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Is a confidential agent liable for possession of firearms?

In one of the gathering of which I was invited a friend told me that he was enlisted by the AFP Military Intelligence Group as part of their confidential agents and he proudly displayed his firearm which was issued a Mission Order.

Is a Mission Order (MO) or Memorandum Receipt (MR) or ID as confidential agent suffice as equivalent to license to possess a firearm and to carry them outside of the residence?

This was squarely discussed by the Supreme Court in the case of CEDRIC SAYCO y VILLANUEVA, petitioner, vs. PEOPLE OF THE PHILIPPINES, respondent G.R. No. 159703, March 3, 2008.

This is a case decided before the Municipal Trial Court in Cities (MTCC), Bais City where the accused was charged for illegal possession of firearms. P03 Mariano Labe testified that on January 17, 2002 on or about 3:35 in the afternoon, they were at the Police Station. They received a telephone call from a concerned citizen from Tavera Street, Bais City, informing them that one unidentified person was inside Abueva’s Repair Shop located at Tavera Street, tucking a handgun on his waist. They immediately went to the place and saw one unidentified person tucking a handgun on his waist. They approached the unidentified person and asked him if he had a license to possess said firearm, but the answer was in the negative. They immediately arrest him and confiscated Caliber 9MM marked “SIGSAUER P299” with 14 live ammunitions with Serial No. AE 25171. The arrested Zedric Sayco y Villanueva, a resident of Binalbagan, Negros Occidental.

The accused did not deny the accusation. He insisted that he had the requisite permits. Specifically, he had the memorandum receipt and mission order together with memorandum identifying the accused as their agent coming from a commanding officer of the Philippine Army and identifying said firearm as a property of the government of which the accused shall be responsible and accountable thereof. It also carried instructions and identifying him as the agent for a conduct of surveillance.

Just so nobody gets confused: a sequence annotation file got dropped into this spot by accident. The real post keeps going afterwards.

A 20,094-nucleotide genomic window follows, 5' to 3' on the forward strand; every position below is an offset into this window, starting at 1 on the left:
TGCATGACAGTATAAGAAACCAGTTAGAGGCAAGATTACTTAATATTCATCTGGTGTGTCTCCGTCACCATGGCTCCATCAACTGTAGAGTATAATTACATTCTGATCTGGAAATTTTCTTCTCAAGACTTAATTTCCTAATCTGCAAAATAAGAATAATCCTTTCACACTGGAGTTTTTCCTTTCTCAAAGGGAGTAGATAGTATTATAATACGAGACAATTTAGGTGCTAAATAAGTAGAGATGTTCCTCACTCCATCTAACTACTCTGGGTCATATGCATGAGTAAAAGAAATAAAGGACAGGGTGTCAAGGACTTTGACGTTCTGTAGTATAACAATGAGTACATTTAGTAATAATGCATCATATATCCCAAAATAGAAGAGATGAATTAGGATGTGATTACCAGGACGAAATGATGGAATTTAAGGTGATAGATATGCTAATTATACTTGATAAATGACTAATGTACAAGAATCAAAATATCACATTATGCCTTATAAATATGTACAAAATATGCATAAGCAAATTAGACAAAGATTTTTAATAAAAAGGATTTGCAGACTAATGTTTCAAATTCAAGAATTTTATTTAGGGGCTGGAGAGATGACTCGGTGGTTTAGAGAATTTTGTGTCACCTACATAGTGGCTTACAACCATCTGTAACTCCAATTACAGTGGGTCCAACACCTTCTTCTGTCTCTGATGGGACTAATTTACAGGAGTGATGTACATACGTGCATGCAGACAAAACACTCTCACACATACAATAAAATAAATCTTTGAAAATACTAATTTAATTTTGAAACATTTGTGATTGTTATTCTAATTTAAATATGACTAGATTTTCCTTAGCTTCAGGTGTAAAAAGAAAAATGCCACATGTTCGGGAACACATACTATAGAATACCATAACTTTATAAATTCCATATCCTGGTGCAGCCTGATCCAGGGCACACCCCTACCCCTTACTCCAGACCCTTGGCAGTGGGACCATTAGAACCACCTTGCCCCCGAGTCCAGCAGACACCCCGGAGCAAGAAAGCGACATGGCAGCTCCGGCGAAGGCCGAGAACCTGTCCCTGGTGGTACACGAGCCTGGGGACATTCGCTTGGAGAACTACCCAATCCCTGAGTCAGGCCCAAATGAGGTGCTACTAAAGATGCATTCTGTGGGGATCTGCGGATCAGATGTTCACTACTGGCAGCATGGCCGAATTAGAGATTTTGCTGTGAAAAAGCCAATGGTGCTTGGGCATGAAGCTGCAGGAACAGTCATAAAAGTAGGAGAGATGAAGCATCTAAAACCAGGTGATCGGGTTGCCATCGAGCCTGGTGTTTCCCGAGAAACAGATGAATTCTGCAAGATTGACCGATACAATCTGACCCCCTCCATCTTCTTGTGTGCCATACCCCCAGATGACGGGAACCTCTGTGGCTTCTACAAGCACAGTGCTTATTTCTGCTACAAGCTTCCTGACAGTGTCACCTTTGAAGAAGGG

The RTC and MTCC gave no significance to the documents. The MTCC held that the documents did not constitute the license required by law. The RTC added that, as held in Pastrano v. Court of Appeals and Belga v. Buban, said documents cannot take the place of the requisite license. The Court of Appeals wholly concurred with both courts.

The accused raised the matter before the Supreme Court. He insisted that he is a confidential agent of the Armed Forces of the Philippines (AFP). In this capacity, he received the firearm and ammunitions. Because these are government property duly licensed to the Intelligence Security Group (ISG) of the AFP, these could not be licensed under his name. Instead, he obtained a Memorandum Receipt and a Mission Order. The petitioner further argued that he merely acted in good faith. It would be a grave injustice if he were to be punished for the deficiency of said documents.

The Supreme Court through the Solicitor General pointed out that good faith is not a valid defense in the crime of illegal possession of firearms. 

The corpus delicti in the crime of illegal possession of firearms is the accused’s lack of license or permit to possess or carry the firearm, as possession itself is not prohibited by law.

The High Court in ruling the same cited the comments of the Solicitor General that it is a settled jurisprudence that a memorandum receipt and mission order cannot take the place of a duly issued firearms license, and an accused who relies on said documents cannot invoke good faith as a defense against a prosecution for illegal possession of firearms, as this is a malum prohibitum.

This is relevant today in the light of cases where former members of the military or police are involved. Write us at